Salt shortage: Northeast cities cope with messy roads
Numerous northeastern storms have left officials scrambling to secure sufficient quantities of rock salt used by road crews to melt ice and snow. They are also struggling to stretch budgets to cover rising costs of salt and snow removal.
BOSTON/NEW YORK — The latest in a series of winter storms hit the United States on Wednesday, dropping wet, heavy snow in the Northeast states that disrupted travel and threatened supplies of salt needed to keep roads clear.
Officials in New York and New Jersey warned they were starting to run short of the rock salt used by road crews to keep ice from building up on highways and local roads, the result of the season's repeated storms.
"We have a salt shortage for some parts of the state, primarily New York City and the Long Island area, because there have been so many storms this season already," New York Governor Andrew Cuomo told reporters on a conference call. "The state does have a significant amount of salt on hand, we'll be shipping that salt around the state."
Cuomo declared a state of emergency for New York.
Neighboring New Jersey reported a similar salt shortage.
"We've had so many storms, one after another, that it definitely has put a very significant demand on salt," said Joe Dee, a spokesman for the state Department of Transportation.
"Our supplies are dwindling," Dee added. "We have plenty for this storm. We're looking at some weekend storms and we have enough for that, but we're going to start to get low. We need some good weather and a chance to replenish our supplies."
As of Jan. 26, New Jersey spent $60 million on snow removal, putting it on pace to break the record of $62.5 million spent last year, Dee said.
New York City has spread some 346,000 tons of rock salt on its roads so far this year, almost the total for last winter, said Belinda Mager, a spokeswoman for the city Department of Sanitation. The city has spent $57.3 million on snow removal so far this winter, putting it on track to top last year's spending.
Most U.S. states and major cities do not try to set an upper limit on spending for snow removal but authorize agencies to spend what is necessary and count on legislatures to cover the cost.
"Before I became governor, I never saw winter in budgetary terms, but now I do," Massachusetts Governor Deval Patrick told local WBZ radio, adding that he was counting on lawmakers to fund the state's rising snow-removal and salt tab.
Some commercial suppliers have run out of rock salt.
"We're just continuing to get crushed by these storms. With major rock salt shortages, it's starting to get scary out there," said Anthony Scorzetti, a hardware and paint manager for Braen Supply in Wanaque, New Jersey. "I have people calling from all parts of the East Coast looking for it, and we just have nothing."
In Connecticut, the Department of Transportation budgeted about $30 million for winter storms, said spokesman Judd Everhart.
"We are bumping up against that number right now because of the number of storms and the overtime and materials required to deal with them," he said. "This is the 11th storm of this season for us."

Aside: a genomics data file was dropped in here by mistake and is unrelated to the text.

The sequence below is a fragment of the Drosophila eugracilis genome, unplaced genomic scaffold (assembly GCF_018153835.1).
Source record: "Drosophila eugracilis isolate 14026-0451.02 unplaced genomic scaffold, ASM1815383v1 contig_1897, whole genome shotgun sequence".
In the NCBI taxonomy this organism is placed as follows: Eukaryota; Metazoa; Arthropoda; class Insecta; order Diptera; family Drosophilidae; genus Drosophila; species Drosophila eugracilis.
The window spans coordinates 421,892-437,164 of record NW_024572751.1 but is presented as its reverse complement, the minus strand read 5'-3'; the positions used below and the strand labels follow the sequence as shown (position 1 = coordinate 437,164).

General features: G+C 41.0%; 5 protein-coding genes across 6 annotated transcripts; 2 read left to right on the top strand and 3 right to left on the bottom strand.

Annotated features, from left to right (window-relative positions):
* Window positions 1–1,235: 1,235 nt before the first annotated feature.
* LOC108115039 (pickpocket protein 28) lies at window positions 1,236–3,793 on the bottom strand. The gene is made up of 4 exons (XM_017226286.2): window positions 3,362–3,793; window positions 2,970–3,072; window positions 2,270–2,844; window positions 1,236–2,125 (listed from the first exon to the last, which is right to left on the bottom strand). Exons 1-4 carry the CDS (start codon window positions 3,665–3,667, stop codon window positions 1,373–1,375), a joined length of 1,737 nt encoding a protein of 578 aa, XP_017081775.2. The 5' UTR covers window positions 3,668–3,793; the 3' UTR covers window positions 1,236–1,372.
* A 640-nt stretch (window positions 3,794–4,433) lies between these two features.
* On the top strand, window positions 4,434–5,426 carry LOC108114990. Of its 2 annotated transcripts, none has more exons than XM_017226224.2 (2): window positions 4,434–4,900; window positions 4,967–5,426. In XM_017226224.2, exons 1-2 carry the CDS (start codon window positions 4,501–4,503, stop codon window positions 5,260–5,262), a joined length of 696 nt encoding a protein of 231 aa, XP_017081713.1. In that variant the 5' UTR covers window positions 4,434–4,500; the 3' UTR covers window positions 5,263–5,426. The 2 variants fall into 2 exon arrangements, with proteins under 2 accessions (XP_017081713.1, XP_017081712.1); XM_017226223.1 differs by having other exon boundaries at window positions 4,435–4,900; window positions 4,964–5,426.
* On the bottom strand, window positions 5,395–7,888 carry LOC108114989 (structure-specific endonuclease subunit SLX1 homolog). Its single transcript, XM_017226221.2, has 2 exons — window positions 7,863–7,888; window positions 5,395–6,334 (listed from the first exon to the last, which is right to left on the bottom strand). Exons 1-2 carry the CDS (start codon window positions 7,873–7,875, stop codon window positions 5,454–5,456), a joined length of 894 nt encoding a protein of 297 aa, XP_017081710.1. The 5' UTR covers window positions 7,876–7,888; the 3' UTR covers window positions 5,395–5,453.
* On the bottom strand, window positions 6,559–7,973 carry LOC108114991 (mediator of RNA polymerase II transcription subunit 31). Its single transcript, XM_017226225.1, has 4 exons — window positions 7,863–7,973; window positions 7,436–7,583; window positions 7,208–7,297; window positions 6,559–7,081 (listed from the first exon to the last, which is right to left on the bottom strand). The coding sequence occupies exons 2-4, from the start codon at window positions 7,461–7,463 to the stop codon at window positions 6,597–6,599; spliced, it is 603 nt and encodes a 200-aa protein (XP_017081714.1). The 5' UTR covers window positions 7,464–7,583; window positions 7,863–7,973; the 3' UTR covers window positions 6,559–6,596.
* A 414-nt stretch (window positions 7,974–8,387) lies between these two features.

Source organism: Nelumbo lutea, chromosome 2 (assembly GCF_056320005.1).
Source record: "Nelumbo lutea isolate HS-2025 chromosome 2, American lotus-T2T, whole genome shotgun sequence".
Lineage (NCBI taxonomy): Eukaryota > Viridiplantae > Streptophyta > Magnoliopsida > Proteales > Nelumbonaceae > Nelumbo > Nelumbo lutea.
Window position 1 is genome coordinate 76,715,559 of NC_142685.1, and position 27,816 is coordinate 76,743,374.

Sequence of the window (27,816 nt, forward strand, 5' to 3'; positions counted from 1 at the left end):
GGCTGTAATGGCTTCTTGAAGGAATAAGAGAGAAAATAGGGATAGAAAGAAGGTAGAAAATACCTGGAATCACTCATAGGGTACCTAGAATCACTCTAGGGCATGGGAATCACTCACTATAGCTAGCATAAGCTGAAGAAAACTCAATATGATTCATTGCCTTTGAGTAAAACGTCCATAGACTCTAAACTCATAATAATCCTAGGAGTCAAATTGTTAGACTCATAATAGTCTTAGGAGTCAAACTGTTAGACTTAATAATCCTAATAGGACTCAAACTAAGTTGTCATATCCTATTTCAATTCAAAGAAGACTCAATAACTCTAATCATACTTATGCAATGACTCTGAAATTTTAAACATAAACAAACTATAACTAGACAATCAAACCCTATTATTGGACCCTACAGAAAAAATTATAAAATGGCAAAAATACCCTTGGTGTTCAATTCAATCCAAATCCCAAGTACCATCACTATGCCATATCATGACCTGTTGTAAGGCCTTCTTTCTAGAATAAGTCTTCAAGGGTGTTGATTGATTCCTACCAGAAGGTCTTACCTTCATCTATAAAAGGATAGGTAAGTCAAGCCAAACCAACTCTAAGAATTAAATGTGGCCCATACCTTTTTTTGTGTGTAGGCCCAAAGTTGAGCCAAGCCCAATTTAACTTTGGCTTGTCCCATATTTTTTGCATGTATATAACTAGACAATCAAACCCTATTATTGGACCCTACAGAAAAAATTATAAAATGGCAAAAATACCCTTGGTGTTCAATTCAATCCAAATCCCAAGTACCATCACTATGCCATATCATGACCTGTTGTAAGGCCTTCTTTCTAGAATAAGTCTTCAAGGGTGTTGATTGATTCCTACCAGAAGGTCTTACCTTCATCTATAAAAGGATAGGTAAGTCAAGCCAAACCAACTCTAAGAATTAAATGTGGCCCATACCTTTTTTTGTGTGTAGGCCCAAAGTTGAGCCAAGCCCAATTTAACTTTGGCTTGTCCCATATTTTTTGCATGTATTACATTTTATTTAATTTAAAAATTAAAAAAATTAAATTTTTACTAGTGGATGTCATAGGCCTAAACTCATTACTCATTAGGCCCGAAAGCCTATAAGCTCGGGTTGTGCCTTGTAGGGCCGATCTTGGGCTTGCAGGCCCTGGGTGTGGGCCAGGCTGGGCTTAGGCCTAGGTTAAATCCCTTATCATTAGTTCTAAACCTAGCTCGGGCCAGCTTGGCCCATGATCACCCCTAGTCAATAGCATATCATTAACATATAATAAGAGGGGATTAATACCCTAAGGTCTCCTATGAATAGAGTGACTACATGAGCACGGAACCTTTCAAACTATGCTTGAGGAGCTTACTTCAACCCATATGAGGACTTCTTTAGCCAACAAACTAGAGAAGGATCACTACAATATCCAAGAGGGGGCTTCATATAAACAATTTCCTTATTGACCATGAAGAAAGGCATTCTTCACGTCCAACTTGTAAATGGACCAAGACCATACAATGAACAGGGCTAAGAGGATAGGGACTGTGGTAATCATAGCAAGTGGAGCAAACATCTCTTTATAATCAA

But Everhart said if the department runs over budget it can move money from other accounts so "there is never a situation where we would 'run out.'"
Bruce Small, 58, an aircraft mechanic from Milford, Connecticut, called the local road conditions "horrible."
"Everyone was skidding all over the place," he said, calling the wet, heavy snow storm "miserable, brutal."More than 300 traffic accidents were reported on major roadways and side streets throughout the state, with one that was serious but with no fatalities, according to Connecticut State Police.
The cost of the tough winter was hitting the Midwest as well. The cash-strapped city of Gary, Indiana, where a third of the population lives in poverty, is over budget on snow cleanup and trying to figure out how to pay for it, according to city spokeswoman Chelsea Whittington.
"It's causing us to exhaust our budget much sooner than the season will allow," she said. "We will have to definitely explore moving more dollars from other sources to cover the costs of our storms."
"Everybody's in the same boat. There aren't a lot of options," he said.
The weather is causing shipping problems, he said. A lot of the salt in the Chicago area comes from Louisiana and Texas on the Mississippi and the Illinois rivers on barges, but the Illinois River is frozen. The salt is arriving by truck, he said, which increases freight costs.
Almost a million homes and businesses were without power in the Northeast on Wednesday afternoon following severe snow and ice storms overnight, according to local power companies.The hardest-hit state was Pennsylvania with more than 720,000 customers out.
Other affected states were Maryland, Arkansas, New Jersey, West Virginia, Kentucky, Delaware, New York and Ohio.
The weather hit area airports hard, with roughly half the departing flights canceled out of Newark Liberty International, LaGuardia Airport and Boston's Logan International, according to FlightAware.com, an online flight tracking site.
Throughout the United States, 2,843 flights were canceled on Wednesday, FlightAware said.